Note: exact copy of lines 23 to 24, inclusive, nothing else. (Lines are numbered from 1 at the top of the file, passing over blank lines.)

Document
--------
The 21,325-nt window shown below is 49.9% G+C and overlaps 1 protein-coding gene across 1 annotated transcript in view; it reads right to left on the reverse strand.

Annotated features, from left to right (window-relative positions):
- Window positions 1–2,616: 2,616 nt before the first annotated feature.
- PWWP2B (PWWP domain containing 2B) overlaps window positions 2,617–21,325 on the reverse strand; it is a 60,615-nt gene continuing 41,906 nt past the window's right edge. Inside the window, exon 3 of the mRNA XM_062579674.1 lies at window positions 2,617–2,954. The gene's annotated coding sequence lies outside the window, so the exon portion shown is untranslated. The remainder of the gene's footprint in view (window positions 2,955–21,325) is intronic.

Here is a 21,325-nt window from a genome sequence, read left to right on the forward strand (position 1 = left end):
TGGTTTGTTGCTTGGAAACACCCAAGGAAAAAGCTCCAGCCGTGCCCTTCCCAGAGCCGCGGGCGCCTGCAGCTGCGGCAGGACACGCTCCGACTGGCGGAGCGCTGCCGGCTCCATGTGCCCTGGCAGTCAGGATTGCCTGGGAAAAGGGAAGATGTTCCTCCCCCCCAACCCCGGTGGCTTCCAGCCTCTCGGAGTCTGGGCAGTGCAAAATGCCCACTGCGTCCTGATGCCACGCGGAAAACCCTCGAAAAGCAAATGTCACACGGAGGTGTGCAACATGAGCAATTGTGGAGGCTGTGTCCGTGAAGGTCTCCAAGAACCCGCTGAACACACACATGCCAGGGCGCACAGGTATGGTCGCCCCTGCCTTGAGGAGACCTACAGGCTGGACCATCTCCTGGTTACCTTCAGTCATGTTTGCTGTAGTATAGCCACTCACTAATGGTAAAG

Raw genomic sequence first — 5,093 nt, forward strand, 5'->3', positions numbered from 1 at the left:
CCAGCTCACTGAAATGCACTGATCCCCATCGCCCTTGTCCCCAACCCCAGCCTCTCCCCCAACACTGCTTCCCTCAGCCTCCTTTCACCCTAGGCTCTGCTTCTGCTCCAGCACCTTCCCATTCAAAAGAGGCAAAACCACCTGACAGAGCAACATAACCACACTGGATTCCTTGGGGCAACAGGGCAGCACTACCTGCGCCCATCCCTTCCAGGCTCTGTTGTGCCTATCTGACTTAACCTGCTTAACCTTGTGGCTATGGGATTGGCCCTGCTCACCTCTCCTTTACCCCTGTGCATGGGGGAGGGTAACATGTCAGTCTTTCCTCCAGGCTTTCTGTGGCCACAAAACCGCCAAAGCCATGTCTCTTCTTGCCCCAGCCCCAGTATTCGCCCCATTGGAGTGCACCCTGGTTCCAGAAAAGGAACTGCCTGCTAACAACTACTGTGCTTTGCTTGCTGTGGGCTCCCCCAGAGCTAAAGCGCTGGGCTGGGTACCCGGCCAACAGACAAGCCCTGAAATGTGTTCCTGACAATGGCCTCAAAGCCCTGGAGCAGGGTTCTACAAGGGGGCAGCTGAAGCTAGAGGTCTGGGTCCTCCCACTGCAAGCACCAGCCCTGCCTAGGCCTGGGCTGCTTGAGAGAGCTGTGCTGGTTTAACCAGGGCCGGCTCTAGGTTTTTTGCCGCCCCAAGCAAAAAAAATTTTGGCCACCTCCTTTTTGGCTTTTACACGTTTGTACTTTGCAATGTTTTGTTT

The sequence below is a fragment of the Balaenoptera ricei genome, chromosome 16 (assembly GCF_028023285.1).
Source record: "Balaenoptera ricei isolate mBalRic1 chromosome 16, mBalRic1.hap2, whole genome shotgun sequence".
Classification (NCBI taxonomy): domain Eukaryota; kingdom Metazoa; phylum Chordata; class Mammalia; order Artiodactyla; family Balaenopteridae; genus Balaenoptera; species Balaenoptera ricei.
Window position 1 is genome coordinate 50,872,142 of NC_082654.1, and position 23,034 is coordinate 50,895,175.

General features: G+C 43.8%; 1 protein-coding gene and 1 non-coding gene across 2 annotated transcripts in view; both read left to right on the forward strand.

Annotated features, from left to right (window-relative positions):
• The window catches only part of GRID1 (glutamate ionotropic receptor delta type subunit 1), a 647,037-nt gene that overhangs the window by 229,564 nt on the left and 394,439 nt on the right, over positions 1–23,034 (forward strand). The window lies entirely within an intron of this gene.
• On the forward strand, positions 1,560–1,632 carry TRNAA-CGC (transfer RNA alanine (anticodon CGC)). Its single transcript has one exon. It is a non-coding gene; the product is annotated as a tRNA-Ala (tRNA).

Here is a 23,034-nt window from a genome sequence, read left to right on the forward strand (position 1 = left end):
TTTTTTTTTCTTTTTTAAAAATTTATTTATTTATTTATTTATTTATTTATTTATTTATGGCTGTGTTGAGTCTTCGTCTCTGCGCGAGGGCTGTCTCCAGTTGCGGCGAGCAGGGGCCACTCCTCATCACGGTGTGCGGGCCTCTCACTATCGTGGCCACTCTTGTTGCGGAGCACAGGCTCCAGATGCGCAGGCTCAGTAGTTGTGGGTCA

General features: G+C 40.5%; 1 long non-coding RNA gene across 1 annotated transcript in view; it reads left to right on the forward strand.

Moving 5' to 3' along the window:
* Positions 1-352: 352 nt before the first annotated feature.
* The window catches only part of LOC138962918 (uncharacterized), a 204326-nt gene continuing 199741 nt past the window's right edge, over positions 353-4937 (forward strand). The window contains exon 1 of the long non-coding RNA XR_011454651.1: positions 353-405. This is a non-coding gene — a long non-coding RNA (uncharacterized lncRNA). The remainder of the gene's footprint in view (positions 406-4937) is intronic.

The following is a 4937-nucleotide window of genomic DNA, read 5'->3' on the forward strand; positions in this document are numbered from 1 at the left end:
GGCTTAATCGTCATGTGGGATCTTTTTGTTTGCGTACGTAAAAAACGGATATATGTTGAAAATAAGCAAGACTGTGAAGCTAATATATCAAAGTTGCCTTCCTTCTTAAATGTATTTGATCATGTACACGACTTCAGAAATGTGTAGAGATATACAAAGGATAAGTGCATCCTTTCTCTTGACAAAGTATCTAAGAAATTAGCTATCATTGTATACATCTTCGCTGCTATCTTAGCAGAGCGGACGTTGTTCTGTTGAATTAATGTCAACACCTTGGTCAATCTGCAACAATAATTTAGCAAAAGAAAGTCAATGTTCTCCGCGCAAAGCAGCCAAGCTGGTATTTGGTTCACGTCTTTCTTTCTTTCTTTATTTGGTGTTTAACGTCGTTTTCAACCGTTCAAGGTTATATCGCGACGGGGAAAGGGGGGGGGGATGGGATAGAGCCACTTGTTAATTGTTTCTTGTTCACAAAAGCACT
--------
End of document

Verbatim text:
The following is a 4937-nucleotide window of genomic DNA, read 5'->3' on the forward strand; positions in this document are numbered from 1 at the left end:
GGCTTAATCGTCATGTGGGATCTTTTTGTTTGCGTACGTAAAAAACGGATATATGTTGAAAATAAGCAAGACTGTGAAGCTAATATATCAAAGTTGCCTTCCTTCTTAAATGTATTTGATCATGTACACGACTTCAGAAATGTGTAGAGATATACAAAGGATAAGTGCATCCTTTCTCTTGACAAAGTATCTAAGAAATTAGCTATCATTGTATACATCTTCGCTGCTATCTTAGCAGAGCGGACGTTGTTCTGTTGAATTAATGTCAACACCTTGGTCAATCTGCAACAATAATTTAGCAAAAGAAAGTCAATGTTCTCCGCGCAAAGCAGCCAAGCTGGTATTTGGTTCACGTCTTTCTTTCTTTCTTTATTTGGTGTTTAACGTCGTTTTCAACCGTTCAAGGTTATATCGCGACGGGGAAAGGGGGGGGGGATGGGATAGAGCCACTTGTTAATTGTTTCTTGTTCACAAAAGCACT